Another great example of what to do with an ancient pub that has reached the end of its sell-by date, this village boozer on the outskirts of Chelmsford was transformed into a buzzing restaurant, hotel and wedding venue a few years ago, and has never looked back. Its 23 rooms are decorated in a crisp, no-nonsense style that knocks the socks off similarly priced chain hotels, and its large bar and restaurant, from the beamed rooms of the original pub into the large and airy space of the new extension, is a buzzy, cool space that serves high quality yet down-to-earth food, with a menu of pubby staples and more adventurous specials. Good breakfasts too.

Price: Doubles from ?138, B&B.

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Best for laid-back style: Milsoms

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(Milsoms)

Neighbourhood: Dedham

Situated just outside the picturesque Essex village of Dedham and very handy for Constable Country, Milsoms is the epitome of a comfortably elegant yet relaxed boutique hotel. Part of a small local chain, which also owns the high-end Talbooth House spa hotel and fine dining restaurant nearby, its 15 rooms are stylish, quirky and very well equipped, with satellite TV, mini bars with complimentary soft drinks, and indulgent en-suite bathrooms. They’re dog-friendly too, service is confident and efficient, and their unpretentious ground floor restaurant serves great crowd-pleasing dishes all day long, with tables spreading out into lovely shady gardens in summer.

Price: Doubles from ?170, B&B.

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Best for harbour views: The Pier

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(Martin Dunford)

Neighbourhood: Harwich

Everyone knows about the harbours of Sydney and Hong Kong, but the expansive harbour at Harwich really is a marvel too, and the rooms at this stylish seafront hotel have a front-row seat on the action. There are 14 rooms in all, divided between the main building and a former pub next door, and from the best ones it’s easy to lose a few hours watching the comings and goings in the harbour. Make time to eat, though: not only at the first-floor restaurant but also in the downstairs, Scandinavia-themed bar. They serve great local fish and seafood, and on sunny days you can eat outside on the terrace or restaurant’s first-floor balcony.

Price: Doubles from ?140, B&B.

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Best for seaside bling: Seven

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(Martin Dunford)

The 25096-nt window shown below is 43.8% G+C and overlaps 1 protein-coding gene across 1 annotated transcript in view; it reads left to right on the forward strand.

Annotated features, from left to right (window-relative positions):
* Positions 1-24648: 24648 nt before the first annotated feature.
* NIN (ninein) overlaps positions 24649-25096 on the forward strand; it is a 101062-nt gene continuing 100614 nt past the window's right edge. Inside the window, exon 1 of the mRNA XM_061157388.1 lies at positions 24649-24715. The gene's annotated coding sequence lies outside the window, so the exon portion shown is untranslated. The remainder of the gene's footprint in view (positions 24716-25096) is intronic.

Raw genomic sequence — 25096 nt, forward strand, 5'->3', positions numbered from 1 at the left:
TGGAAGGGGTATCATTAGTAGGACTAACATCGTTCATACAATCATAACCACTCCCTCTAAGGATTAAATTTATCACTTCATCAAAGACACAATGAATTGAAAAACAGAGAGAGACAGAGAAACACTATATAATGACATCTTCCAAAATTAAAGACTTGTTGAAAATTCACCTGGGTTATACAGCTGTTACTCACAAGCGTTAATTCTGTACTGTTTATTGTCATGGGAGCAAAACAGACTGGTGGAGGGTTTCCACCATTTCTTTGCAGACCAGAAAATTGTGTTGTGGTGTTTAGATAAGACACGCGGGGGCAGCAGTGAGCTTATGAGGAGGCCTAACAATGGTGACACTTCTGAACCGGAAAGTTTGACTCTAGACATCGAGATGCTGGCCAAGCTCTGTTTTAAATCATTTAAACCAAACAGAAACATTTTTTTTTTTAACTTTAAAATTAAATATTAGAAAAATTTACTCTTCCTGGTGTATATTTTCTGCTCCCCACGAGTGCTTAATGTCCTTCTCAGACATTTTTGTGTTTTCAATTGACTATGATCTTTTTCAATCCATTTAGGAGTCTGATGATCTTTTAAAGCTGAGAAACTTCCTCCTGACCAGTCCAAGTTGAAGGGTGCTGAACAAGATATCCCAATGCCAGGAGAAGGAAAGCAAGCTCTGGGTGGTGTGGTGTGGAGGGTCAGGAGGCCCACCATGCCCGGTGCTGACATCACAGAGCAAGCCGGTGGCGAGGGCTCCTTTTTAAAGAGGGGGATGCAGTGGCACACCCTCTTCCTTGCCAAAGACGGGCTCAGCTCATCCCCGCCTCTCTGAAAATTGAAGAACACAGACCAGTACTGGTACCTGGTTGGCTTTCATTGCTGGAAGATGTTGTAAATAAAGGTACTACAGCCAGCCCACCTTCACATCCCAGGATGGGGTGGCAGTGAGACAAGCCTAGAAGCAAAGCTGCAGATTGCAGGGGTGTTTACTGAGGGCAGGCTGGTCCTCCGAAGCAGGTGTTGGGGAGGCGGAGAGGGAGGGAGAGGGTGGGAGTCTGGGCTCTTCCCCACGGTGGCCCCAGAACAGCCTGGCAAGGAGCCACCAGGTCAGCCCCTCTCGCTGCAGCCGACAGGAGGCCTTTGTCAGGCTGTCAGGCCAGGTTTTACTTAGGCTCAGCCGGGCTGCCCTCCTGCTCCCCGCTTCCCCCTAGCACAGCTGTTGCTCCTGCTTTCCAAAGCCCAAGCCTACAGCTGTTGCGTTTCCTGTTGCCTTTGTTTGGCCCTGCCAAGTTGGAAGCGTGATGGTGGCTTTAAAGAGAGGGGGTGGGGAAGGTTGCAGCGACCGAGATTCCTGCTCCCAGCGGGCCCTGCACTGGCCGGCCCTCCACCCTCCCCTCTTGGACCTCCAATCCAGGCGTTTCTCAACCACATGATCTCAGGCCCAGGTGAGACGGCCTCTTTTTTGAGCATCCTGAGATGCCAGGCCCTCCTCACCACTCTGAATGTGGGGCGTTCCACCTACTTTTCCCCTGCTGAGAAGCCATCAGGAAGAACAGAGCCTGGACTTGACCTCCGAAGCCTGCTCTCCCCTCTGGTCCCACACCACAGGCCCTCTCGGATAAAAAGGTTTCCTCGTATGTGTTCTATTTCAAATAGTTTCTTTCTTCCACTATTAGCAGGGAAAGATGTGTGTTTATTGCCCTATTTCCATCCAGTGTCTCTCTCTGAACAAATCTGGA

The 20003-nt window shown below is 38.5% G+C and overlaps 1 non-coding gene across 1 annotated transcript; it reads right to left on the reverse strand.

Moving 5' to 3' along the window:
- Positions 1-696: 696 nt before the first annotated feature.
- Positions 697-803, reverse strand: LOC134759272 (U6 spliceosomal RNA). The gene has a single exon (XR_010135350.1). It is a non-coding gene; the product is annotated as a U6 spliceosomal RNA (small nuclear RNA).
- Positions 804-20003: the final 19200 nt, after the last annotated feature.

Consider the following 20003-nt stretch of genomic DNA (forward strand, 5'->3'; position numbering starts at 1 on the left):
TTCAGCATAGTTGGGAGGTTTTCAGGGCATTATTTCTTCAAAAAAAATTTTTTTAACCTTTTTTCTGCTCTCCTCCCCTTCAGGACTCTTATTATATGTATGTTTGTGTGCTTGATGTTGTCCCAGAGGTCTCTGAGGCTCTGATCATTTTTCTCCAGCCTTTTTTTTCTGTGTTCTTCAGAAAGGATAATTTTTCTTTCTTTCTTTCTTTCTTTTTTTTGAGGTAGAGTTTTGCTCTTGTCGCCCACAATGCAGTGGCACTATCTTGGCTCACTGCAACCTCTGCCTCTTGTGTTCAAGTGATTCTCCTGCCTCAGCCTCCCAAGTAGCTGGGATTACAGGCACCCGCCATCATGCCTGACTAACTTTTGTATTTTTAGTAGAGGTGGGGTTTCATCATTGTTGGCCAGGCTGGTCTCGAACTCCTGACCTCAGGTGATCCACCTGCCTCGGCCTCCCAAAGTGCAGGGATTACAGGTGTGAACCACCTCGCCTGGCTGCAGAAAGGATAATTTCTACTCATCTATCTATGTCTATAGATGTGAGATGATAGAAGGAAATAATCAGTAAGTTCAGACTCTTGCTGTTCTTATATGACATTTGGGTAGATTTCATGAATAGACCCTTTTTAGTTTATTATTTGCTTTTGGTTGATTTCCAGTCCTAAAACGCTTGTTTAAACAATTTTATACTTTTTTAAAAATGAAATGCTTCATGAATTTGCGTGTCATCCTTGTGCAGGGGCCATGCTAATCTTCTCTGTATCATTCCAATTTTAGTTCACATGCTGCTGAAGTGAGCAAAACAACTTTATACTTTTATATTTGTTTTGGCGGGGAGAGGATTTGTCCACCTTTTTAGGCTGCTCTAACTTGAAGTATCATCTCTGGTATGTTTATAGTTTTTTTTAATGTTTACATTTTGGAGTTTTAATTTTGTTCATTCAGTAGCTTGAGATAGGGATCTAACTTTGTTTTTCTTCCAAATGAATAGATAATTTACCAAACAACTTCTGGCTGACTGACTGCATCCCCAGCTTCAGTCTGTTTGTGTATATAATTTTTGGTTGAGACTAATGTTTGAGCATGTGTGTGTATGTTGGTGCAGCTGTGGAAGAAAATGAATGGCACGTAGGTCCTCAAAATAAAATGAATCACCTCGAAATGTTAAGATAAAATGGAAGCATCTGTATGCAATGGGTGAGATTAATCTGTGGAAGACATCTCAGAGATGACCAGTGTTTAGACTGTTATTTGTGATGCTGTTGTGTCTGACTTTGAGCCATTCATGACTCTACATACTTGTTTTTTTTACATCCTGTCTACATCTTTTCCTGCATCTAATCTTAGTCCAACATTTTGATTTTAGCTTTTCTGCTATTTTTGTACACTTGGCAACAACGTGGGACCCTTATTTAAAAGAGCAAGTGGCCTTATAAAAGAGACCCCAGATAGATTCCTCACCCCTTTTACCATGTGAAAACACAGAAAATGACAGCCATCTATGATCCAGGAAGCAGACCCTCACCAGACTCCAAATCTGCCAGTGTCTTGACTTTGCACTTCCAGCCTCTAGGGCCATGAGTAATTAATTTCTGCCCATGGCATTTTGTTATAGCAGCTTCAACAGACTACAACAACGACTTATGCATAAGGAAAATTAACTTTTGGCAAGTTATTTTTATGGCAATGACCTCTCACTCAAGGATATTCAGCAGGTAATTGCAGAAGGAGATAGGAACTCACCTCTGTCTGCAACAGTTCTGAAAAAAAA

Neighbourhood: Southend-on-Sea

Blink and you could fancy yourself in a fancy hotel in Dubai at Seven, which opened a few years ago in a bid to nudge the hotel offering in Southend-on-Sea up a notch or two. The hotel’s slick, boutiquey rooms, crisp service and excellent restaurant make no bones about Seven’s aspirations to be Southend’s best place to stay, and 5 of the 37 bedrooms have lovely sea-facing balconies. There is not much they can do about the colour of the sea, but inside at least the rooms are all dark wood and brass and fancy bespoke headboards; bathrooms have decent walk-in showers and underfloor heating and all the rooms have air-conditioning and mini bars.

Price: Doubles from ?117

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(Martin Dunford)

Neighbourhood: Dedham

Right on the main street of one of the region’s most desirable villages, in the heart of Constable Country on the Essex-Suffolk border, this ancient coaching inn is made up of oak beams and creaky floors, and has seven rooms, each with a name significant in some way to the region and each different, with shapes and bathrooms designed around the constraints of the building. Furnished with a tasteful mix-and-match of antique and contemporary, they are all good sizes, most with super-king-size beds, and all with fairly recently re-furbished bathrooms, flatscreen TVs, tea and coffee, complimentary water and biscuits. Not only that, the restaurant downstairs serves excellent pub food with an Italian twist, and always includes a good choice of pasta dishes – for example homemade papardelle with beef shin or lamb rag or linguini with clams or anchovies.

Price: Doubles from ?175, B&B.

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(Martin Dunford)

Neighbourhood: Colchester

Home to Britain’s only hotel-based school of hospitality, Wivenhoe House is part of the University of Essex and has a lovely location in a park on the outskirts of Colchester. It has 40 guest rooms, which range from the more traditional accommodation of the main 18th-century country house to more contemporary rooms in the slick modern wing, many of which have floor-to-ceiling windows and big balconies overlooking the park. The hotel is marketed like any other hotel but uniquely it is partly staffed by students and many of the rooms sponsored by well-known chains, so you can choose between a top end ‘Hilton’, ‘Marriott’ or ‘Exclusive’ room, among others. Unsurprisingly, all are good sizes, with big bathrooms White Company toiletries, tea and coffee-making facilities, complimentary water, robes and slippers.

Price: Doubles from ?105

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Read more on Essex:

Why Essex is England’s best county for cyclists

Cool place of the day: The Pier at Harwich, Essex

Famous for it’s salt harvesting and mud battles, Maldon district has now been crowned the UK’s best outdoor sleep